Yet, perhaps the defining feature of ANA is its pro-active character, defined as its constant search for new opportunities in a rapidly changing world order. Much as traditional non-alignment was marked by the natural defensiveness of post-colonial states coming into their own in the international community and still finding their feet in the perilous land of Great Power and Cold War politics, ANA reflects a more confident behaviour of countries with both more established foreign policy traditions and greater economic heft. Brazil under President Luiz Inacio Lula da Silva’s third term (2023-2027) is a good example of this.

In his first year in office, President Lula undertook a major peace initiative in Ukraine; hosted a South American presidential summit (the first to be held in the subregion in almost a decade); hosted a summit of the Amazonian Basin Organization; visited twenty-four different countries; and geared up to host the G20 summit in 2024 and the COP28 in 2025. ANA stresses regional cooperation and collective action, and looks for ways to stand up for the interests of countries that have too long been agenda-takers rather than agenda-setters, which is exactly what Brazil’s activities reflect.

Though initially launched in Latin America, ANA quickly caught on elsewhere. The February 2022 Russian invasion of Ukraine – though rightly condemned by a vast majority of UN member states – also witnessed the refusal of most of these countries to further enlarging an already massive unilateral Western sanction system often targeting states and societies in the Global South, to support the unilateral Western sanctions against Russia, and a rebirth of the very notion of non-alignment, in Africa and in Asia. This has been led by countries like South Africa, India (which has refused to openly condemn the Russian invasion) and Vietnam. The latter boasts of its ‘bamboo diplomacy,’ balancing good relations with Washington, Beijing, and Moscow. The Western attempt to make a European war into a true global war, one in which every state should partake, was roundly rejected.

These heated debates in Latin America, exacerbated by the refusal of governments like those of Argentina, Brazil, Chile and Colombia in January 2023 to provide weapons to Ukraine at the formal request of the US and Germany, vividly illustrate a profound misunderstanding of the evolving shift in world affairs in our time. Why should Latin America get involved in a European war just because NATO members asked them to do so?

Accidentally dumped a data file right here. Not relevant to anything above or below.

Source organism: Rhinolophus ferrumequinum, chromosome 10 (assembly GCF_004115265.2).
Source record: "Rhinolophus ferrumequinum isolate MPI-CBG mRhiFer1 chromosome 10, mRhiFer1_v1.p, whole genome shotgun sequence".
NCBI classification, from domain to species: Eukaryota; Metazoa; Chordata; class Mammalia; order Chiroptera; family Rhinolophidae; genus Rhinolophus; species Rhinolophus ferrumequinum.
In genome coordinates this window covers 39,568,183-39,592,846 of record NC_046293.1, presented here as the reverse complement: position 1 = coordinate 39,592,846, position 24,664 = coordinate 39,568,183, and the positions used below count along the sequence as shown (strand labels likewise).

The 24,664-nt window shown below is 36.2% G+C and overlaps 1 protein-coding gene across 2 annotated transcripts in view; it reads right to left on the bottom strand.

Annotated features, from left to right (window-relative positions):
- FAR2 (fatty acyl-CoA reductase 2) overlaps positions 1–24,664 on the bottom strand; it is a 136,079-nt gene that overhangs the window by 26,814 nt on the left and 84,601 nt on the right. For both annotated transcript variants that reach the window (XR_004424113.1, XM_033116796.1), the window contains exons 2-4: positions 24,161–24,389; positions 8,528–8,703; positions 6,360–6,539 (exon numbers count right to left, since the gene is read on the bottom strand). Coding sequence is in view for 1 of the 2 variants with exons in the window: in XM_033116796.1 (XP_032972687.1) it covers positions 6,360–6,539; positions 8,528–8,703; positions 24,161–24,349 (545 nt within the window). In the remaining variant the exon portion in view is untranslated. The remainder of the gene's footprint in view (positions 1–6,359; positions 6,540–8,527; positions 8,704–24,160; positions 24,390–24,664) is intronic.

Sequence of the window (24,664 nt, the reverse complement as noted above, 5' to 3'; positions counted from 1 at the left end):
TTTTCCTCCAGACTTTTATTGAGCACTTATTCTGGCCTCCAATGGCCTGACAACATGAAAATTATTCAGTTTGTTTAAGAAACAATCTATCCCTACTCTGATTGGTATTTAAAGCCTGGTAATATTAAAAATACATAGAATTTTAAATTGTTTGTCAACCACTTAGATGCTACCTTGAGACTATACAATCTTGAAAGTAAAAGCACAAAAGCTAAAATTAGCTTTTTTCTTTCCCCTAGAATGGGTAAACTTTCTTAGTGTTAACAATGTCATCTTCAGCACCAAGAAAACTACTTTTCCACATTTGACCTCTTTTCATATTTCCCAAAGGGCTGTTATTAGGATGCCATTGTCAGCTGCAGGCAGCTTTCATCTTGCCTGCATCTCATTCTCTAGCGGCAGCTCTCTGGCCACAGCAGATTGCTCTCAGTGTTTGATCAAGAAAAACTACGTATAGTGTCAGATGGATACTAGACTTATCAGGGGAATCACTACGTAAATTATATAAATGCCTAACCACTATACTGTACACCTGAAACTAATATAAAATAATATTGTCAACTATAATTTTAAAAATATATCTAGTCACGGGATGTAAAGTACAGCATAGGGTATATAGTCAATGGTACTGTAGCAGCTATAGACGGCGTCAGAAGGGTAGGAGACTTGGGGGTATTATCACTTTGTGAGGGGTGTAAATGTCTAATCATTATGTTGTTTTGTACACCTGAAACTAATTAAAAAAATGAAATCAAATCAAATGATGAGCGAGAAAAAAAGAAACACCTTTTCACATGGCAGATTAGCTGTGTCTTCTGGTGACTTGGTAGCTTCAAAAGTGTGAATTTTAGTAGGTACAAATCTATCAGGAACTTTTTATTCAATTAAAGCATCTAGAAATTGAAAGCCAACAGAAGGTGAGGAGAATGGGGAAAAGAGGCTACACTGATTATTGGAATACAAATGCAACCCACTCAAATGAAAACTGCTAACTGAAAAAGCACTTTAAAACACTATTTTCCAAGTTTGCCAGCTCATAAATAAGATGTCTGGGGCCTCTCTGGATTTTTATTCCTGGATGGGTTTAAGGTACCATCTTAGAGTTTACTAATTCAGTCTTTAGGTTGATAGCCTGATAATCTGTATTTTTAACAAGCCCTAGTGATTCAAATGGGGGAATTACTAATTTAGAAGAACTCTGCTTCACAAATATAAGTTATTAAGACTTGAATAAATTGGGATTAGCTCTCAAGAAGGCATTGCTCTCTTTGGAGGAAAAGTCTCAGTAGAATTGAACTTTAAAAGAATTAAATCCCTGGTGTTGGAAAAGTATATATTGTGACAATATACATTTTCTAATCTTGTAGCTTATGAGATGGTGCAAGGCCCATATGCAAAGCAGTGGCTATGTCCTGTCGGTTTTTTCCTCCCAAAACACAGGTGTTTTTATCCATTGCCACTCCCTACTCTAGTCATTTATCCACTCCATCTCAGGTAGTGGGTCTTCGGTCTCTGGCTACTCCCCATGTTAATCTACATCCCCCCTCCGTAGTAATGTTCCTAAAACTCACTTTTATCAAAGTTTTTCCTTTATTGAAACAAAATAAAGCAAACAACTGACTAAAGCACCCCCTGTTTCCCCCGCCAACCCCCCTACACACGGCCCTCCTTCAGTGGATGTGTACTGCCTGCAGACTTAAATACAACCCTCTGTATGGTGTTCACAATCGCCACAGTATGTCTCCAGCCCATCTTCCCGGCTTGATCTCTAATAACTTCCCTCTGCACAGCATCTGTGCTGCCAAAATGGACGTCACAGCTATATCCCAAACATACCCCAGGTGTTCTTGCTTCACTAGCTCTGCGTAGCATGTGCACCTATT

ANA is the best tool to confront external pressures such as these. It sends a clear message: pressures to fall in line with any of the Great Powers will not be welcomed — on the contrary, they will elicit pushback from states in the Global South. In turn, ambivalence on one’s foreign policy stance leaves states open to persistent pressures and conflicts. Fully aligned countries, on the other hand, do not even evaluate what their own interests would dictate on any given issue. They simply follow instructions from whatever foreign capital they side with.

The views and opinions expressed in the CGO blog posts are those of the authors and do not necessarily reflect those of the programme and its partners.
j heine

Jorge Heine is a research professor at the Pardee School of Global Studies and interim director of the Pardee Center for the Study of the Longer-Range Future at Boston University. The paperback edition of his book, co-edited with Carlos Fortin and Carlos Ominami, Latin American Foreign Policies in the New World Order: The Active Non-Alignment Option, was published by Anthem Press in January 2024.